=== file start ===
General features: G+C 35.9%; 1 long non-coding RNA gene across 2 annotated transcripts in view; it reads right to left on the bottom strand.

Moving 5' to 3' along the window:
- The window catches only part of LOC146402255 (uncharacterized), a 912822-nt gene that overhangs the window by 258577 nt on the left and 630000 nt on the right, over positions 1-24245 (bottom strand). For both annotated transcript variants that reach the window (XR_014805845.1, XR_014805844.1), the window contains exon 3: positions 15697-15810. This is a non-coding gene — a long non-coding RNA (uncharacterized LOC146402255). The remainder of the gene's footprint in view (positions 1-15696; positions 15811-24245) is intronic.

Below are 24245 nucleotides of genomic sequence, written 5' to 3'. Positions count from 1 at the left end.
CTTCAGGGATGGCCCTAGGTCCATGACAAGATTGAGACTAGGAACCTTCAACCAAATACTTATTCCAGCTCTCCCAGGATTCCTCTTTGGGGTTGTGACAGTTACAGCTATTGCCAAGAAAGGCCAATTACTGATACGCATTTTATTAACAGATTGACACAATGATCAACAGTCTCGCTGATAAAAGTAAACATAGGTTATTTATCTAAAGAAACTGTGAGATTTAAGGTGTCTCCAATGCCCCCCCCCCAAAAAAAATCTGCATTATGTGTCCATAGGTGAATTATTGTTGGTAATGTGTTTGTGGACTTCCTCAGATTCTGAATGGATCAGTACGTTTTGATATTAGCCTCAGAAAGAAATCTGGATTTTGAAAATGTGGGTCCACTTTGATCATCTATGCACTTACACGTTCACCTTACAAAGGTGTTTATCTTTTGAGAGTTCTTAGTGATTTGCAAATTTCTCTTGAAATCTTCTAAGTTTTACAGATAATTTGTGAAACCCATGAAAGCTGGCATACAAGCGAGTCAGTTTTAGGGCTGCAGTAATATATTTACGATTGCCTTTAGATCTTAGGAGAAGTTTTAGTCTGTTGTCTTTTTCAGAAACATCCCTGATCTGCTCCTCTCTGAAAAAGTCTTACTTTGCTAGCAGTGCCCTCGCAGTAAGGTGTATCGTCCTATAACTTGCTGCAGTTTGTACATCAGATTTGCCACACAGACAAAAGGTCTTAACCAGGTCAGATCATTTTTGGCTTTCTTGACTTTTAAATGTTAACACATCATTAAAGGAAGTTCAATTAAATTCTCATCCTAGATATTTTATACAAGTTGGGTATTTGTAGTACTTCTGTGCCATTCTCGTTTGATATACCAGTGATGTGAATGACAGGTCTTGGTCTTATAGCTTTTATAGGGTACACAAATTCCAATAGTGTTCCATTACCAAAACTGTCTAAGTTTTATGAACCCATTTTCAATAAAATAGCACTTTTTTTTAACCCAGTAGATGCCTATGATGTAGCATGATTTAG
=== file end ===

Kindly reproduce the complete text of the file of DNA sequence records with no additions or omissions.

General features: G+C 35.9%; 1 long non-coding RNA gene across 2 annotated transcripts in view; it reads right to left on the bottom strand.

Moving 5' to 3' along the window:
- The window catches only part of LOC146402255 (uncharacterized), a 912822-nt gene that overhangs the window by 258577 nt on the left and 630000 nt on the right, over positions 1-24245 (bottom strand). For both annotated transcript variants that reach the window (XR_014805845.1, XR_014805844.1), the window contains exon 3: positions 15697-15810. This is a non-coding gene — a long non-coding RNA (uncharacterized LOC146402255). The remainder of the gene's footprint in view (positions 1-15696; positions 15811-24245) is intronic.

Below are 24245 nucleotides of genomic sequence, written 5' to 3'. Positions count from 1 at the left end.
CTTCAGGGATGGCCCTAGGTCCATGACAAGATTGAGACTAGGAACCTTCAACCAAATACTTATTCCAGCTCTCCCAGGATTCCTCTTTGGGGTTGTGACAGTTACAGCTATTGCCAAGAAAGGCCAATTACTGATACGCATTTTATTAACAGATTGACACAATGATCAACAGTCTCGCTGATAAAAGTAAACATAGGTTATTTATCTAAAGAAACTGTGAGATTTAAGGTGTCTCCAATGCCCCCCCCCCAAAAAAAATCTGCATTATGTGTCCATAGGTGAATTATTGTTGGTAATGTGTTTGTGGACTTCCTCAGATTCTGAATGGATCAGTACGTTTTGATATTAGCCTCAGAAAGAAATCTGGATTTTGAAAATGTGGGTCCACTTTGATCATCTATGCACTTACACGTTCACCTTACAAAGGTGTTTATCTTTTGAGAGTTCTTAGTGATTTGCAAATTTCTCTTGAAATCTTCTAAGTTTTACAGATAATTTGTGAAACCCATGAAAGCTGGCATACAAGCGAGTCAGTTTTAGGGCTGCAGTAATATATTTACGATTGCCTTTAGATCTTAGGAGAAGTTTTAGTCTGTTGTCTTTTTCAGAAACATCCCTGATCTGCTCCTCTCTGAAAAAGTCTTACTTTGCTAGCAGTGCCCTCGCAGTAAGGTGTATCGTCCTATAACTTGCTGCAGTTTGTACATCAGATTTGCCACACAGACAAAAGGTCTTAACCAGGTCAGATCATTTTTGGCTTTCTTGACTTTTAAATGTTAACACATCATTAAAGGAAGTTCAATTAAATTCTCATCCTAGATATTTTATACAAGTTGGGTATTTGTAGTACTTCTGTGCCATTCTCGTTTGATATACCAGTGATGTGAATGACAGGTCTTGGTCTTATAGCTTTTATAGGGTACACAAATTCCAATAGTGTTCCATTACCAAAACTGTCTAAGTTTTATGAACCCATTTTCAATAAAATAGCACTTTTTTTTAACCCAGTAGATGCCTATGATGTAGCATGATTTAG